Shock Kinematics

Hugoniotjump conditions (e.g., Landau & Lifshitz 1959, § 85), if one assumes that all of the dissipated shock energy is thermalized. Consider a small element of the surface of a shock (much smaller than the radius of curvature of the shock, for example). The tangential component of the velocity is continuous at the shock, so it is useful to go to a frame which is moving with that element of the shock surface, and which has a tangential velocity which is equal to that of the gas on either side of the shock. In this frame, the element of the shock surface is stationary, and the gas has no tangential motion. Let the subscripts 1 and 2 denote the preshock and postshock gas; thus, v\= vs is the longitudinal velocity of material into the shock (or alternative, the speed with which the shock is advancing into the preshock gas). Conservation of mass, momentum, and energy then implies the following jump conditions

Here, is the enthalpy per unit mass in the gas, and is the internal energy per unit mass. If the gas behaves as a perfect fluid on each side of the shock, the internal energy per unit mass is given by where 7ad is the ratio of specific heats (the adiabatic index) and is 7ad = 5/3 for fully ionized plasma. The jump conditions can be rewritten as:

where is the shock compression.

If one knew the velocity structure of the gas in a merging cluster, one could use these jump condition to derive the temperature, pressure, and density jumps in the gas. At present, the best X-ray spectra for extended regions in clusters of galaxies have come from CCD detectors on ASCA, Chandra, and XMM/Newton. CCDs have a spectral resolution of >100 eV at the Fe K line at 7 keV, which translates into a velocity resolution of >4000 km/s. Thus, this resolution is (at best) marginally insufficient to measure merger gas velocities in clusters. In a few cases with very bright regions and simple geometries, the grating spectrometers on Chandra and especially XMM/Newton may be useful. However, it is likely that the direct determinations of gas velocities in most clusters will wait for the launch of higher spectral resolution nondispersive spectrometers on Astro-E2 and Constellation-X.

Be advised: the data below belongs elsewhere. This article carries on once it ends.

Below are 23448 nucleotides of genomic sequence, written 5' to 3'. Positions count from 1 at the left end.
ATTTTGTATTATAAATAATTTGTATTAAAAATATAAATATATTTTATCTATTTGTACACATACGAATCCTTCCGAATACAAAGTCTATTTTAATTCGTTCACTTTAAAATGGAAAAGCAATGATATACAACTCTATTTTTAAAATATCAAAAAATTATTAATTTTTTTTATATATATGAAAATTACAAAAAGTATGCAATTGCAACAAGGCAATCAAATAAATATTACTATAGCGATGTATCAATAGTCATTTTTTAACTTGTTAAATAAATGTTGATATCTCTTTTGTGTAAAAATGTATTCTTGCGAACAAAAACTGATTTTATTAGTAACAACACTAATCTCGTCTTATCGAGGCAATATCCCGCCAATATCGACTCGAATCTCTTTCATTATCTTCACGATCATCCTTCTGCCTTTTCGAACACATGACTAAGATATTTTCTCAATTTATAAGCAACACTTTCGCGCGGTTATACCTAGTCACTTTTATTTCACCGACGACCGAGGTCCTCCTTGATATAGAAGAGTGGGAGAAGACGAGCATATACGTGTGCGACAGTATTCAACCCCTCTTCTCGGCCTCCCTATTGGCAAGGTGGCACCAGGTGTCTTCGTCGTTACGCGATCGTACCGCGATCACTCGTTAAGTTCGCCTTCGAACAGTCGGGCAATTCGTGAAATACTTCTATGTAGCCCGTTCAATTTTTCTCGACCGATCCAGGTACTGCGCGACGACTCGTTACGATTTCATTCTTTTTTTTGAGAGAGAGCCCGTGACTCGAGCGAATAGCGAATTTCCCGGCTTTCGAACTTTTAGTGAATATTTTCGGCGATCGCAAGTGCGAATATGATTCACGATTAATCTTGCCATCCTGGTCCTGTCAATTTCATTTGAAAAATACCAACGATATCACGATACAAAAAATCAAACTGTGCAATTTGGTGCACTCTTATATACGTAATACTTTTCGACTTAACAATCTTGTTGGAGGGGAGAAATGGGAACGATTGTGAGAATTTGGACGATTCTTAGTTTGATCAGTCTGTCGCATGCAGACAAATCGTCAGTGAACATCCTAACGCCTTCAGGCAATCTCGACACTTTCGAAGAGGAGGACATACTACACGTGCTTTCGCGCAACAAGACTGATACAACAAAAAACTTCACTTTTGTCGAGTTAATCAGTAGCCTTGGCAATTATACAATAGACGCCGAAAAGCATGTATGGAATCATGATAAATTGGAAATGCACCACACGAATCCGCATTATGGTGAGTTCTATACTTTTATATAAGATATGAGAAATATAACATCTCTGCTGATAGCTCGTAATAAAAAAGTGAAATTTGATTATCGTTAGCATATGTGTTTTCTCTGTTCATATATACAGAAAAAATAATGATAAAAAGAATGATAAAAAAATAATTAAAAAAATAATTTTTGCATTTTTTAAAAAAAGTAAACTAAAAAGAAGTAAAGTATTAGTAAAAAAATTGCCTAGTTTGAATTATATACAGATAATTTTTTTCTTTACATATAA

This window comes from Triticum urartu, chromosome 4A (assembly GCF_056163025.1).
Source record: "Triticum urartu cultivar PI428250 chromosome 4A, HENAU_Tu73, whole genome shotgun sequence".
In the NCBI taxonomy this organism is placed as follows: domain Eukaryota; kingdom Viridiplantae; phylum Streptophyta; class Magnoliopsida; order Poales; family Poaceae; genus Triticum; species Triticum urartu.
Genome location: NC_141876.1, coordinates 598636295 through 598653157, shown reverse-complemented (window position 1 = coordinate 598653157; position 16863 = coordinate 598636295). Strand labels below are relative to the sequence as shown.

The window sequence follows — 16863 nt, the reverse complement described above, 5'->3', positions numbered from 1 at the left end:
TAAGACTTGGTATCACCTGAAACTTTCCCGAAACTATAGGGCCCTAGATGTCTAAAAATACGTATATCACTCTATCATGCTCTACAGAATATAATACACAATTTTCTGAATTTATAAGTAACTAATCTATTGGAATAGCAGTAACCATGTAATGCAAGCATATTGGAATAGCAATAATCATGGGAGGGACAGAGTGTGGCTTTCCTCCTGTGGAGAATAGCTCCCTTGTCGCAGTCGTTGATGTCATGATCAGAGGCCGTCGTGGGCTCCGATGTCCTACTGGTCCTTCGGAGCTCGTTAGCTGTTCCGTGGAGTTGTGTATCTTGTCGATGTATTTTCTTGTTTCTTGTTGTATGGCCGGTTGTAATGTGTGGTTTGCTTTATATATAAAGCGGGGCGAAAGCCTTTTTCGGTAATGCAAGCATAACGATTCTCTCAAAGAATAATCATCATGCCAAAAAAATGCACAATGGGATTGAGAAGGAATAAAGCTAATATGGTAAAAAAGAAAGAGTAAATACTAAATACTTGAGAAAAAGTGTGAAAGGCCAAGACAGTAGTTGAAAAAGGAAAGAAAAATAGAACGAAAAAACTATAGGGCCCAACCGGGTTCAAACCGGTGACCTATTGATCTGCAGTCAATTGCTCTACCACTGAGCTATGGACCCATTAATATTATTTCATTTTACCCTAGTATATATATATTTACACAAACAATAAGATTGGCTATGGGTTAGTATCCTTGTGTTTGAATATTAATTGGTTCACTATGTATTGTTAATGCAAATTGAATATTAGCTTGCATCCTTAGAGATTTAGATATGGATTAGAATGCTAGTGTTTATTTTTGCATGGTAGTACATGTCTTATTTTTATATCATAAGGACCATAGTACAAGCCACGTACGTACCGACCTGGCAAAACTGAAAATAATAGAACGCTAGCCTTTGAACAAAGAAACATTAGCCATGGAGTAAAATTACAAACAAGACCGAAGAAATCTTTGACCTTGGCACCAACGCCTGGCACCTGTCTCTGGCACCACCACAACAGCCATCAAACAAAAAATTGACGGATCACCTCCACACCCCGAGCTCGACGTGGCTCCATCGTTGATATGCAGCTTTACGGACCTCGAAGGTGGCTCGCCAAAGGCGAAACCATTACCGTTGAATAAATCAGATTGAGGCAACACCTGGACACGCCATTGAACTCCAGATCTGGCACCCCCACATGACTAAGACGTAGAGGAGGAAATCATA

At present, X-ray observations can be used to directly measure the temperature and density jumps in merger shocks. Thus, one needs to invert the jump relations to give the merger shock velocities for a given shock temperature, pressure, and/or density increase. If the temperatures on either side of the merger shock can be measured from X-ray spectra, the shock velocity can be inferred from (Markevitch et al. 1999)

where is the velocity change across the shock, and ¡j, is the mean mass per particle in units of the proton mass mp. The shock compression C can be derived from the temperatures as

Alternatively, the shock compression can be measured directly from the X-ray image. However, it is difficult to use measurements of the shock compression alone to determine the shock velocity, for two reasons. First, a temperature is needed to set the overall scale of the velocities; as is obvious from equation (27), the shock compression allows one to determine the Mach number M but not the shock velocity. The second problem is that temperature or pressure information is needed to know that a discontinuity in the gas density is a shock, and not a contact interface (e.g., the "cold fronts" discussed in § 3.2 below).

X-ray temperature maps of clusters have been used to derive the merger velocities using these relations. Markevitch et al. (1999) used ASCA observations to determine the kinematics of mergers in three clusters (Cygnus-A, Abell 2065, and Abell 3667). Because of the poor angular resolution of ASCA, these analyses were quite uncertain. More recently, possible shocks have been detected in Chandra images of a number of merging clusters (e.g., Abell 85, Kempner et al. 2001; Abell 665, Markevitch et al. 2001; Abell 3667, Vikhlinin et al. 2001b), and the shock jump conditions have been applied to determine the kinematics in these clusters.

The simplest case is a head-on symmetric merger (b = 0 and Mi = M2) at an early stage when the shocked region lies between the two

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